- A poorly low amount of workouts can be tracked
- Heart rate and GPS tracking do not provide accurate results
- There are better fitness trackers for a lower price
Once I realized that the OnePlus Watch looked more closely at Honor’s fitness trackers, I (mistakenly) assumed that the laptop could impress in the fitness track arena. After all, the button at the bottom right, by default, takes you to a list of tracked workouts so you can launch things without rushing.
Let’s start with the workouts on offer – all 14. Honestly I had to check out two additional workouts that weren’t hidden behind a menu somewhere – common activities like strength training and HIIT are nothing to look forward to. Similarly, there are only two sports available to be tracked: cricket and badminton. I’ll admit with pleasure that I’m not a fan of sports, but I’m pretty sure there are more popular sports that deserve attention.
Heart rate monitoring was also a mixed task. For example, on a 35-minute external clock, OnePlus Watch tracks an average heart rate of 142BPM and a maximum of 178BPM, while a dedicated chest strap sensor comes back with 145BPM and 183BPM, respectively. This is not a terrible discrepancy, but the results are very different during a 25-minute rowing session, with the OnePlus Watch taking a maximum of 167BPM for what should be 175BPM. It should sound like a broken disc, but the Honor Watch ES got better results than that.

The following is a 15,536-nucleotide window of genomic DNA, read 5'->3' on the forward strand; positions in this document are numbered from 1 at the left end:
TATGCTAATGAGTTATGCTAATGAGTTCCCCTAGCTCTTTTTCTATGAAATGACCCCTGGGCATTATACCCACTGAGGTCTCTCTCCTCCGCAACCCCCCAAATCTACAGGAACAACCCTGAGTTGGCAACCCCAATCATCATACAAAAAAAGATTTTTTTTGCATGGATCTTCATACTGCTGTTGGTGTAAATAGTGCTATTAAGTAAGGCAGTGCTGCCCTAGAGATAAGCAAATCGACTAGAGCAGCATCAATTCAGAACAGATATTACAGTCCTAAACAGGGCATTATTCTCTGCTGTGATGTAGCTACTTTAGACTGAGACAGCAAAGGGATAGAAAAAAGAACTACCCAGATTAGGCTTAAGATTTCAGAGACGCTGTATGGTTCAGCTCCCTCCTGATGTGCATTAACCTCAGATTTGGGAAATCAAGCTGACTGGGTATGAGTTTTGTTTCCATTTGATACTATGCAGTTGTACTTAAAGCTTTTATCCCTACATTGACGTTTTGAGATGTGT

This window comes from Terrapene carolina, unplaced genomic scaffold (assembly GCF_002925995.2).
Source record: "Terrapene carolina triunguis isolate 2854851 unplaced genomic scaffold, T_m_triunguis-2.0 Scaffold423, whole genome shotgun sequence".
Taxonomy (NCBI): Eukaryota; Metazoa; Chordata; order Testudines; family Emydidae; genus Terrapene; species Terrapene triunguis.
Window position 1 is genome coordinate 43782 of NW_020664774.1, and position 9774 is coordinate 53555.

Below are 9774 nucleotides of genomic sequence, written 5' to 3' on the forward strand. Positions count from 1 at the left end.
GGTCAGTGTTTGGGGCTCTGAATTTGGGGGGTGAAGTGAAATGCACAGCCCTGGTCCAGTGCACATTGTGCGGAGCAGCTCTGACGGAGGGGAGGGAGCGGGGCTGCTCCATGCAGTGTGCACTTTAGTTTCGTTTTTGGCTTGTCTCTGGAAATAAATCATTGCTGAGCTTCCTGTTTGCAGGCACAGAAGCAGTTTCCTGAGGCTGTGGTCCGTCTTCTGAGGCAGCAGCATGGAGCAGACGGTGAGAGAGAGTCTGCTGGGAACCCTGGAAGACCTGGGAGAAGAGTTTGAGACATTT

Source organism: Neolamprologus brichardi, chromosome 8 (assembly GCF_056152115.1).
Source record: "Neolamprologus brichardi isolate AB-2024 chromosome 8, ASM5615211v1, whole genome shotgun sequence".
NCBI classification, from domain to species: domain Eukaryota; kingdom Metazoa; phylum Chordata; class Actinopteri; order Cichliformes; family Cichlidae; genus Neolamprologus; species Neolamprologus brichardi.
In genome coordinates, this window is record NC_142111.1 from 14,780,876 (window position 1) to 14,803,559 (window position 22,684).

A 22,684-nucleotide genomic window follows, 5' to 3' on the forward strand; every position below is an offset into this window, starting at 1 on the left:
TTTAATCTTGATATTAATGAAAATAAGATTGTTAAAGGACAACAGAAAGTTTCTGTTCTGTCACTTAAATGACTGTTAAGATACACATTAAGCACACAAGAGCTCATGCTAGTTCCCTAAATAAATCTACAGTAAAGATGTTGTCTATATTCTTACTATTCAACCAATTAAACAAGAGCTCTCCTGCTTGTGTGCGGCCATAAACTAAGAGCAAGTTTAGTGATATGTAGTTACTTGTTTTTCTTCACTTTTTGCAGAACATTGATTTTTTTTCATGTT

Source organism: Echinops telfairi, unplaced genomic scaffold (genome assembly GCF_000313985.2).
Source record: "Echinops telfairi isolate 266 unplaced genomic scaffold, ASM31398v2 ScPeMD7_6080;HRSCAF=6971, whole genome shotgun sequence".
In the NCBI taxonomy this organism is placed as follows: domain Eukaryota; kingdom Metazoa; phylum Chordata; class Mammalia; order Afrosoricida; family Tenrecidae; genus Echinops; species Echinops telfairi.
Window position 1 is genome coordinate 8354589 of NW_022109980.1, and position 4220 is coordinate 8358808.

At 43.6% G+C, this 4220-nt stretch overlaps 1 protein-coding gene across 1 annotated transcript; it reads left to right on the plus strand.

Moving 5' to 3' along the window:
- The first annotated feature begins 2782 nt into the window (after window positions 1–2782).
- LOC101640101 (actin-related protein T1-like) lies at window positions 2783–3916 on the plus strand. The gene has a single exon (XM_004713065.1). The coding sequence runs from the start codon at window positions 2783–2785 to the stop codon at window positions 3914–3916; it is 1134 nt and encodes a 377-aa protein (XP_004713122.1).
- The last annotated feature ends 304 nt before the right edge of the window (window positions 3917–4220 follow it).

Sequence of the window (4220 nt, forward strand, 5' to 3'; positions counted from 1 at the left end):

Unfortunately, untethered GPS tracking has not gone much better. With an accompaniment Apple Watch SE (and the fact that I did enough Park Runs to know the length of the ride), OnePlus Watch dropped my 5.8k run to just 4.14k. Maybe the laptop secretly tries to make me run more – however, I can’t say I really appreciated the difference.
- The only triumph for the OnePlus Watch
- You can easily get 10+ days of battery life on a single charge
- Recharging is fast, giving you 80% more in an hour less